Red State

Red State


Reviewed by: Amber Wilkinson

Editor's Note: This is a review of the cut of Red State that showed at Sundance 2011

We need to talk about Kevin - leastways, the Red State director would very much like us to. Even before the film had its first screening at Sundance this year, Smith was ensuring that he kicked enough critical and industry beehives to build its buzz - a technique that he has continued to employ throughout the past nine months.

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Before we get to its critique of extreme Christian fundamentalism - which I am surprised has caused much of a ripple, since the characters here are so full-out crazy that any more subtle satire is lost - we must first consider Smith's amazing ability to construct a hotbed of media debate before the film even screened. He did this by first making only a handful of tickets available to critics, although in the event just about everyone I know who wanted to see it at Sundance easily managed to.

Then there was the issue of the film's distribution. It was hotly rumoured that Smith would auction the rights to the highest bidder but, in the event, he announced at the premiere that he would self-distribute the film as a way of circumventing what he describes as "obscene" marketing costs. It is worth noting that this sort of posturing only goes so far, in that the film has been sold to several foreign distributors and will be making its way around the UK courtesy of E1 Entertainment. Still, the 'controversy' continued, with even a screening for UK critics earlier this year being cancelled at the last minute so Smith could add an introduction. I gather from @NigelFloyd that when it finally did screen to London critics this week the introduction praised British critics perspicacity.

So, after all of that, what of the film itself? To put it as bluntly as Smith makes his points in the movie, it is most certainly not worth all this fuss. Smith uses a sledgehammer to crack a nut as he explores fundamentalism and hypocrisy - both of the religious and State-run sort. As far as Smith seems to be concerned, everyone is as bad as each other, making it hard to care about anyone as the body count starts to rise. Billed increasingly as a horror movie, the shifting sands of its tone means it sits uneasily in any category, as Smith flirts with comedy, action and horror without carrying off any of them particularly convincingly.

The story sees teenagers Travis (Michael Angarano), Jarod (Kyle Gallner) and Billy-Ray (Nicholas Braun) heading out into the backwoods to get their rocks off with a woman who has promised, via the internet, to do all three of them at once. Little do they realise it is a deadly honeytrap set up by fundamentalist preacher (Michael C Parks), who is heaven-bent on eradicating gays from the world, even if he has to do it one by one and in the most excruciating way possible.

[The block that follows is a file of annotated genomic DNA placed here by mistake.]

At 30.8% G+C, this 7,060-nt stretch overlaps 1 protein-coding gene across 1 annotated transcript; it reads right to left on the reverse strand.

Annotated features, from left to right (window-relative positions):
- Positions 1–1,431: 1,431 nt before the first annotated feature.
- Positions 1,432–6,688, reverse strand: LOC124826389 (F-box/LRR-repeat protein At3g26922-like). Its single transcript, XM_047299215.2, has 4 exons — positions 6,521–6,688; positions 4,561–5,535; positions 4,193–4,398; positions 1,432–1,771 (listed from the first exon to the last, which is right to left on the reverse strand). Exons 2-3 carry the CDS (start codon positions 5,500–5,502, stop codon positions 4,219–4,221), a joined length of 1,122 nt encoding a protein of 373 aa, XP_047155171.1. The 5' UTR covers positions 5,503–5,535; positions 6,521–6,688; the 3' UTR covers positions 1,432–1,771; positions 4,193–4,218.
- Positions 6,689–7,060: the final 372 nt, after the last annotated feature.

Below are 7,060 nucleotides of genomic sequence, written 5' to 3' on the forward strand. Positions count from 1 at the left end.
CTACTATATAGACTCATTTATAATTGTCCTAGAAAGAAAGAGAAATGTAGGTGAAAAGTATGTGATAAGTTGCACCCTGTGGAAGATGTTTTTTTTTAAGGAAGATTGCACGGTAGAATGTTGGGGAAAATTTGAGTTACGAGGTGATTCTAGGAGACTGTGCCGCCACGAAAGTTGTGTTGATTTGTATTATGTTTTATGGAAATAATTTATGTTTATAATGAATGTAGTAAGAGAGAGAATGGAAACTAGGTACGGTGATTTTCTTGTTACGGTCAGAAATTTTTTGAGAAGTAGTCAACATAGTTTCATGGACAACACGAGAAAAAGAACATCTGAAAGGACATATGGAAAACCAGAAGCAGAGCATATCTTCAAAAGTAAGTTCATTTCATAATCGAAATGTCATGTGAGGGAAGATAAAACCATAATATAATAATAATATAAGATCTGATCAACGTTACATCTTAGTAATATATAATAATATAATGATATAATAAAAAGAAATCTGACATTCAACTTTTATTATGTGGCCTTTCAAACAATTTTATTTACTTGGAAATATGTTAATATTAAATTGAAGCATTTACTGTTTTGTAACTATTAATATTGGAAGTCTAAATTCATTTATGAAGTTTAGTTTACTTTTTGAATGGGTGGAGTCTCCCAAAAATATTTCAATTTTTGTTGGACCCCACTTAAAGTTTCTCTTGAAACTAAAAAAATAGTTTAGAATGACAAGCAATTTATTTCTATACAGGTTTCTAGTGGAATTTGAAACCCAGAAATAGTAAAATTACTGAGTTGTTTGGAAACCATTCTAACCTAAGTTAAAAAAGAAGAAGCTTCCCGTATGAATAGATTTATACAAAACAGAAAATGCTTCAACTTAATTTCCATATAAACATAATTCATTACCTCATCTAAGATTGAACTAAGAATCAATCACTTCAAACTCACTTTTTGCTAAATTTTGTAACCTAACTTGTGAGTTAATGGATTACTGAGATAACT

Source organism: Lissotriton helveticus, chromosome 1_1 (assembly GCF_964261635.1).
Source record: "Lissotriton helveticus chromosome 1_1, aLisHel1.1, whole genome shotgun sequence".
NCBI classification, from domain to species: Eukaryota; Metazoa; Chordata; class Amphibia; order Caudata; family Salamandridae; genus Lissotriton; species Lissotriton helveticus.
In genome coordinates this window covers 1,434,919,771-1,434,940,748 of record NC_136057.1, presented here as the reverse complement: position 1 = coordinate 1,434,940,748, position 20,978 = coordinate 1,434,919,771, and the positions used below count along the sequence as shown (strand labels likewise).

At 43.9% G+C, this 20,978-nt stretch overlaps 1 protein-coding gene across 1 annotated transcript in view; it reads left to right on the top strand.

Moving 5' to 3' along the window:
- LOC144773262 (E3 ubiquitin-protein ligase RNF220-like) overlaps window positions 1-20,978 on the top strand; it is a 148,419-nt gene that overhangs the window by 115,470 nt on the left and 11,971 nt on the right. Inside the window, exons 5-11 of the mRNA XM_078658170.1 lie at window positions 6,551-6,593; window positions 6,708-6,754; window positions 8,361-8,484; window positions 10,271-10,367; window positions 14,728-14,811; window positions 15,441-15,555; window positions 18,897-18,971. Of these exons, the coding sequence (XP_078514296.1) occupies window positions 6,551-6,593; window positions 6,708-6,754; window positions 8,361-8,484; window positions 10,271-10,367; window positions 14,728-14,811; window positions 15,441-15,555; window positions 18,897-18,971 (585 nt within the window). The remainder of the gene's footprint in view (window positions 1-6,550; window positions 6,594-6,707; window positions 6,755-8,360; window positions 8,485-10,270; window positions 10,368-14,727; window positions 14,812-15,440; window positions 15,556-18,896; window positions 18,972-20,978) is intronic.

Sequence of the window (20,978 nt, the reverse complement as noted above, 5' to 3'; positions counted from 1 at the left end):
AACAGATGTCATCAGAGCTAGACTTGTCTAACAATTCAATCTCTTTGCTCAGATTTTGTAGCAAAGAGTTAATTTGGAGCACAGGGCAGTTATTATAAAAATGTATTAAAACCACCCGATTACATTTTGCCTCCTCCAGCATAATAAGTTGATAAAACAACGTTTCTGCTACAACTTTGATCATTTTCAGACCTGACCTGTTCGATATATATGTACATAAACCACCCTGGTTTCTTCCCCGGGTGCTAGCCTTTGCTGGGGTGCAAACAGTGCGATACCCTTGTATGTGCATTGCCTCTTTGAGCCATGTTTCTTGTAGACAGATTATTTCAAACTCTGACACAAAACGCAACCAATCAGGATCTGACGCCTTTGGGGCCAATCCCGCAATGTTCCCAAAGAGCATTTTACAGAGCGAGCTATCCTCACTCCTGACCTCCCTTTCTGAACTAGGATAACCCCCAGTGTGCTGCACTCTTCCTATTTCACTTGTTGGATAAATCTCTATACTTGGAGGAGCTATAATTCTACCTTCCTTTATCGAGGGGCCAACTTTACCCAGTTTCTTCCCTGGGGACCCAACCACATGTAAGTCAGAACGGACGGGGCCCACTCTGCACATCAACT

A chance accident en route to the liaison, however, sees the local sheriff (Steven Root) get involved, in a bid to cover up a secret of his own, and it isn't long before a SWAT team is sent to take control of Preacher Abin's church compound with deadly force, unaware of the boys being held within.

Smith, normally known for snappy dialogue, seems to have let his opportunity for a soapbox get to him as the movie is frequently slowed to a snail's pace by unwieldy and unecessary monologues. An early rant by the preacher - though Parks does his best - is particularly overplayed and where more capable horror directors would ratchet tension from the contrast of his fire and brimstone message given to beaming children with the sight of a boy cling-filmed to a cross, here the action feels curiously flat. Smith doesn't let us care enough about the kids and frequently seems willing to let the tension of scenes drain away just so that he can move on to his next polemic. The action, too, proves far too static to gain any sort of momentum, with the direction looking like something thrown together by someone with much less experience than Smith.

The acting is uniformly good - with Parks making the most of what is ultimately a thankless role, to create a sinister psychopath, and Leo giving suitably unsettling support. But even their presence and that of the always watchable John Goodman as an Alcohol Tobacco and Firearms officer called in to accentuate the film's Waco references, fail to compensate for Red State's other failings.

Too heavy-handed to make effective use of satire and too restrained and clumpy to adequately thrill genre fans, Red State feels underwhelming and overlong - such a shame after all that hype.

Reviewed on: 27 Sep 2011
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Red State packshot
A group of teens encounter extreme fundamentalism in Middle America.
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Director: Kevin Smith

Writer: Kevin Smith

Starring: Michael Parks, Michael Angarano, Kyle Gallner, John Goodman, Melissa Leo

Year: 2011

Runtime: 88 minutes

BBFC: 18 - Age Restricted

Country: US


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